Constituent 'Violated' by Durbin Change on Abortion
- Thursday, August 18, 2005
The recipient of that letter, Frank Tureskis, says he feels "violated" by Durbin's abandonment of the right-to-life position. He lived in Springfield, Ill., when Durbin was running for the U.S. House of Representatives in 1981.
"I kind of feel violated because I worked for the sucker, and then he turns around and ... ," Tureskis told Cybercast News Service, his voice trailing off. "I would not have backed him at all -- if he had not been pro-life -- with the effort and money I contributed."
Durbin recently discussed his views on the "right to privacy" -- a phrase liberals use to refer to judicial sanction of abortion on demand -- and the Roberts nomination during the July 24 edition of NBC's "Meet the Press."
DURBIN: "And as I said, I'm not looking for a litmus test. As important as reproductive rights and women's rights are, I just basically want to know that if the next case involving privacy and personal freedom came up, 'What do you believe?'"
RUSSERT: "If he (Roberts) said he did not see a right of privacy in the Constitution, would that ... ?"
DURBIN: "I couldn't vote for him."
RUSSERT: "That would disqualify him?"
DURBIN: "It would disqualify him in my mind."
Tureskis described himself as "not a single-issue voter" but said pro-life issues are "very important" to him. He saved an Aug. 14, 1989, letter he received from then-Rep. Durbin in response to comments he sent Durbin about a recent court decision on abortion. Durbin's reply may surprise those only familiar with his pro-abortion Senate career.
"I believe we should end abortion on demand, and at every opportunity, I have translated this belief into votes in the House of Representatives. I am opposed to the use of federal funds to pay for elective abortions and will continue to support amendments to prohibit the funding of elective abortions for federal employees and Medicaid recipients," Durbin wrote, concluding: "I continue to believe the Supreme Court's decision in Roe v. Wade should be reversed." View letter in PDF format.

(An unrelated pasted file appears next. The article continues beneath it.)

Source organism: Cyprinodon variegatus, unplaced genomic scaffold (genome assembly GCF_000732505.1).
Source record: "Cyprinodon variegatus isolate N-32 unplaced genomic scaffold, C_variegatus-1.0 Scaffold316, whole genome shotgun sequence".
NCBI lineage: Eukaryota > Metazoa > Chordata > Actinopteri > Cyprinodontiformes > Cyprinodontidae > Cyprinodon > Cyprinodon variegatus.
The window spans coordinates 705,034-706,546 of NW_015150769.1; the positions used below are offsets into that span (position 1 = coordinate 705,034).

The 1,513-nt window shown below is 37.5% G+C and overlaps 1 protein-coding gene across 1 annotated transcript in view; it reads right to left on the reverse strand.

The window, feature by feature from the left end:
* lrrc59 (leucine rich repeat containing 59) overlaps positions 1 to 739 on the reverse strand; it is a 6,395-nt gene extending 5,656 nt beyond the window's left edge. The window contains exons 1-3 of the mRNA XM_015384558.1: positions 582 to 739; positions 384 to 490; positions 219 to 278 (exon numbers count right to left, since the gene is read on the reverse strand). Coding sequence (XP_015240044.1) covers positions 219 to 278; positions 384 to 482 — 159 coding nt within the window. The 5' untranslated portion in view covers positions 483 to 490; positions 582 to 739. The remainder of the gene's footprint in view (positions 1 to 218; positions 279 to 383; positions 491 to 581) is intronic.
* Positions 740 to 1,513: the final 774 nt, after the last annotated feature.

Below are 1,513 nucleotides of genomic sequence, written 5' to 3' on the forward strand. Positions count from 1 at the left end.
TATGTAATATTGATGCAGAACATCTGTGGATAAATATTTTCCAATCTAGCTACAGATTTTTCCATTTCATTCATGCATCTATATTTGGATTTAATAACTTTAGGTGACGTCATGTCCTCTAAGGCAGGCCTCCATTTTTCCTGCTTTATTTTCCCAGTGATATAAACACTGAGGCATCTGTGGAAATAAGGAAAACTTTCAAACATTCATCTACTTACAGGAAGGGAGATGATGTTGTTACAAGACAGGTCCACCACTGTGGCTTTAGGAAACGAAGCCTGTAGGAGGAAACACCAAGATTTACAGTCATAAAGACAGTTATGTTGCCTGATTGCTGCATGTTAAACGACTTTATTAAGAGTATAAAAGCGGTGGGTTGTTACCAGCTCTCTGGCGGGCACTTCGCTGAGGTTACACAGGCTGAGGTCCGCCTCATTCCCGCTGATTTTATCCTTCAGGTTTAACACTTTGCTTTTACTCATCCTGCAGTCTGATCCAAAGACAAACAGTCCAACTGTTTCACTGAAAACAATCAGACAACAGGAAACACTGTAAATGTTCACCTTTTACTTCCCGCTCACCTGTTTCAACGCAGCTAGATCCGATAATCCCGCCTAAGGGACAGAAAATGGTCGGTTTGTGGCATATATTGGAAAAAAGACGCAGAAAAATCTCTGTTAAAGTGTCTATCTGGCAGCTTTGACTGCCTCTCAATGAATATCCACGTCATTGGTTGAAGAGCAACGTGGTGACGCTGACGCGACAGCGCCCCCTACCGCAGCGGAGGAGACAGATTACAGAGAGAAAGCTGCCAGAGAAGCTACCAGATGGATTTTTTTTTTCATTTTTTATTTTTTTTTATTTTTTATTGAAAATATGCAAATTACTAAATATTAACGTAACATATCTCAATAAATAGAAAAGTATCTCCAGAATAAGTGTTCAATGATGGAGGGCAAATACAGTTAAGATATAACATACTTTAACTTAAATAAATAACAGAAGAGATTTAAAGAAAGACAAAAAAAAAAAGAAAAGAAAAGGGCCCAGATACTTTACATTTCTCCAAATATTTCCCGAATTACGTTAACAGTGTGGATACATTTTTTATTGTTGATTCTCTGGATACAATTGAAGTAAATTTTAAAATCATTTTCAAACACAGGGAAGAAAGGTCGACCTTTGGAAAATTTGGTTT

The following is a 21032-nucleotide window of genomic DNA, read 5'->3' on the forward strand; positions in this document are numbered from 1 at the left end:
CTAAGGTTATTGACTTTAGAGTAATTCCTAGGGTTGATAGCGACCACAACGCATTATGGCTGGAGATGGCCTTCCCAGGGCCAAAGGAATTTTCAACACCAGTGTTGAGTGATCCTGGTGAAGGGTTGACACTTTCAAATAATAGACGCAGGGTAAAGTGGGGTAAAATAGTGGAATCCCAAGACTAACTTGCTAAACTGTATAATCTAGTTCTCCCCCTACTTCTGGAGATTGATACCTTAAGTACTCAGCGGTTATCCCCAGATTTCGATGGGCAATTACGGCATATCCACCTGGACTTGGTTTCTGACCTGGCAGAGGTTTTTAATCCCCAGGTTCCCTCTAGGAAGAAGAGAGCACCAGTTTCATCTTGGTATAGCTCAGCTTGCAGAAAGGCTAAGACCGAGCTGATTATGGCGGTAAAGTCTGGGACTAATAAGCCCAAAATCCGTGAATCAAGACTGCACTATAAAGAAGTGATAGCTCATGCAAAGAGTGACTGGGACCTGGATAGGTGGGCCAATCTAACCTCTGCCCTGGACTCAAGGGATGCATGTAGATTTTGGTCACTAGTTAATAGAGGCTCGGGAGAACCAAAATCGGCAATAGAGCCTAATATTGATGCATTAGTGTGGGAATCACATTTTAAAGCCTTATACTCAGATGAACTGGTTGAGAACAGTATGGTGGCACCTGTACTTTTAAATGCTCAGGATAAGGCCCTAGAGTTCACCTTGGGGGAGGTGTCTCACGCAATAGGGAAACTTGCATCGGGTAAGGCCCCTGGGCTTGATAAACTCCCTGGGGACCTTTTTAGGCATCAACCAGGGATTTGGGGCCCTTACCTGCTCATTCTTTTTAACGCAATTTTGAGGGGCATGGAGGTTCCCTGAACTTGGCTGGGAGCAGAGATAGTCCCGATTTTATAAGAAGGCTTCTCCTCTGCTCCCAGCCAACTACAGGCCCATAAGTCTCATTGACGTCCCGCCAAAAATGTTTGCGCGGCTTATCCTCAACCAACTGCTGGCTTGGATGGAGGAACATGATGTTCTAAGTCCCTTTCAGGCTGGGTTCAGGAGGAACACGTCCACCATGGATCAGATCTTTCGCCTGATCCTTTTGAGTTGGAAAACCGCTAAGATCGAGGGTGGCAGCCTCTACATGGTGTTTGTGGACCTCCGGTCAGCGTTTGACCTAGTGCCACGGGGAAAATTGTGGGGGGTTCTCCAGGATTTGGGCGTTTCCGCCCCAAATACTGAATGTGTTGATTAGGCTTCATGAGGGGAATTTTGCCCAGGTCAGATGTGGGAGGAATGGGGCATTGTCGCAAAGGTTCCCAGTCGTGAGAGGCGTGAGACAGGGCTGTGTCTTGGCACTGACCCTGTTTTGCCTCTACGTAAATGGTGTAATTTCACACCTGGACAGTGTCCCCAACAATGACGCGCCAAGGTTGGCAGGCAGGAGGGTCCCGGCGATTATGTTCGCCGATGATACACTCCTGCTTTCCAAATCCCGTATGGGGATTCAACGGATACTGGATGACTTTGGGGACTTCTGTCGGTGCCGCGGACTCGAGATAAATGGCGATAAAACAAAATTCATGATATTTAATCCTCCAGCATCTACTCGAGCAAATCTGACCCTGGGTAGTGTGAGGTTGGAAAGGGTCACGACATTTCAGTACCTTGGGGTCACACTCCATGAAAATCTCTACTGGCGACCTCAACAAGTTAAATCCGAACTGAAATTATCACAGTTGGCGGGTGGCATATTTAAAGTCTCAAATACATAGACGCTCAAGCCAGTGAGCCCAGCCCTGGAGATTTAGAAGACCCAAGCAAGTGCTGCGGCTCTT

Tureskis also recalled Durbin speaking at the Little Flower Catholic Church in Springfield when he was running for office.
"He definitely said he was pro-life," Tureskis remembered. "He convinced us to the point that he was the speaker at our annual right-to-life rally."
Durbin acknowledged his contradictory position on the issue to Russert.
"I came to Congress not having seen what I think is the important part of this debate and not understanding, if you will, really what was behind it," Durbin claimed.
"And I finally came to the conclusion that we really have to try to honor the Roe vs. Wade thinking, that there are certain times in the life of a woman that she needs to make that decision with her doctor, with her family and with her conscience and that the government shouldn't be intruding," added Durbin.
The Illinois Democrat complained that pro-life advocates in Washington would not accept legalized abortion even in circumstances when Durbin believed it was justified.
"It's true that my position changed," Durbin admitted.
Tureskis recalled his efforts to help Durbin get elected to Congress with sadness.
"I worked my butt off to get him elected as a representative because I'm pro-life myself, and this is what he did to us," Tureskis told Cybercast News Service. "The way I see it, he just turned on us."
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